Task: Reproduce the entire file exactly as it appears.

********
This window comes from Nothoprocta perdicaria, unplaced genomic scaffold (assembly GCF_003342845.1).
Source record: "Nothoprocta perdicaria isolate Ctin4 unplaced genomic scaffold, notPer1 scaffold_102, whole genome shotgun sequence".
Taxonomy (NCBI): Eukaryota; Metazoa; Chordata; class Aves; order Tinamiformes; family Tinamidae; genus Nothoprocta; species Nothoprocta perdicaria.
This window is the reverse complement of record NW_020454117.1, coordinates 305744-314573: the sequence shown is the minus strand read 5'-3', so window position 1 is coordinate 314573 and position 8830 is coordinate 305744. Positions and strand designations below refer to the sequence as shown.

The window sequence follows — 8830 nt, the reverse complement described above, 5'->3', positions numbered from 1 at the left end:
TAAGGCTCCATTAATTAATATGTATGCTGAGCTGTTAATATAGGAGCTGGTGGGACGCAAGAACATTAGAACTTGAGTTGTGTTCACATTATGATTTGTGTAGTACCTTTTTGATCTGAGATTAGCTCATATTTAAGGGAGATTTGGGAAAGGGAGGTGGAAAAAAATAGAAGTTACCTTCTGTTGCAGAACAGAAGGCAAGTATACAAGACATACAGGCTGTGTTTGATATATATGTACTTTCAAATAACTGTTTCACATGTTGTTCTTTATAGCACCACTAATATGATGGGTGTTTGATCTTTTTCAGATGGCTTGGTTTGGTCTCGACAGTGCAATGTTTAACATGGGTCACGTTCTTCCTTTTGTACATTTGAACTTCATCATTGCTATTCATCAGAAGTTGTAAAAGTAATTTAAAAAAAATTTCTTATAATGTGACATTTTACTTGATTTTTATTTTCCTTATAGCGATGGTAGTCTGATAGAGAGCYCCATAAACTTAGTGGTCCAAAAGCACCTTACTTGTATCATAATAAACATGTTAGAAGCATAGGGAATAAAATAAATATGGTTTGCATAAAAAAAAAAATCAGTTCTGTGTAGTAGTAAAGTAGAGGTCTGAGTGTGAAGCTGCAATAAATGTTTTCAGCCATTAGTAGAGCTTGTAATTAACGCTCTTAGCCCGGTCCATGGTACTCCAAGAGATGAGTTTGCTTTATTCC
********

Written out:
This window comes from Nothoprocta perdicaria, unplaced genomic scaffold (assembly GCF_003342845.1).
Source record: "Nothoprocta perdicaria isolate Ctin4 unplaced genomic scaffold, notPer1 scaffold_102, whole genome shotgun sequence".
Taxonomy (NCBI): Eukaryota; Metazoa; Chordata; class Aves; order Tinamiformes; family Tinamidae; genus Nothoprocta; species Nothoprocta perdicaria.
This window is the reverse complement of record NW_020454117.1, coordinates 305744-314573: the sequence shown is the minus strand read 5'-3', so window position 1 is coordinate 314573 and position 8830 is coordinate 305744. Positions and strand designations below refer to the sequence as shown.

The window sequence follows — 8830 nt, the reverse complement described above, 5'->3', positions numbered from 1 at the left end:
TAAGGCTCCATTAATTAATATGTATGCTGAGCTGTTAATATAGGAGCTGGTGGGACGCAAGAACATTAGAACTTGAGTTGTGTTCACATTATGATTTGTGTAGTACCTTTTTGATCTGAGATTAGCTCATATTTAAGGGAGATTTGGGAAAGGGAGGTGGAAAAAAATAGAAGTTACCTTCTGTTGCAGAACAGAAGGCAAGTATACAAGACATACAGGCTGTGTTTGATATATATGTACTTTCAAATAACTGTTTCACATGTTGTTCTTTATAGCACCACTAATATGATGGGTGTTTGATCTTTTTCAGATGGCTTGGTTTGGTCTCGACAGTGCAATGTTTAACATGGGTCACGTTCTTCCTTTTGTACATTTGAACTTCATCATTGCTATTCATCAGAAGTTGTAAAAGTAATTTAAAAAAAATTTCTTATAATGTGACATTTTACTTGATTTTTATTTTCCTTATAGCGATGGTAGTCTGATAGAGAGCYCCATAAACTTAGTGGTCCAAAAGCACCTTACTTGTATCATAATAAACATGTTAGAAGCATAGGGAATAAAATAAATATGGTTTGCATAAAAAAAAAAATCAGTTCTGTGTAGTAGTAAAGTAGAGGTCTGAGTGTGAAGCTGCAATAAATGTTTTCAGCCATTAGTAGAGCTTGTAATTAACGCTCTTAGCCCGGTCCATGGTACTCCAAGAGATGAGTTTGCTTTATTCC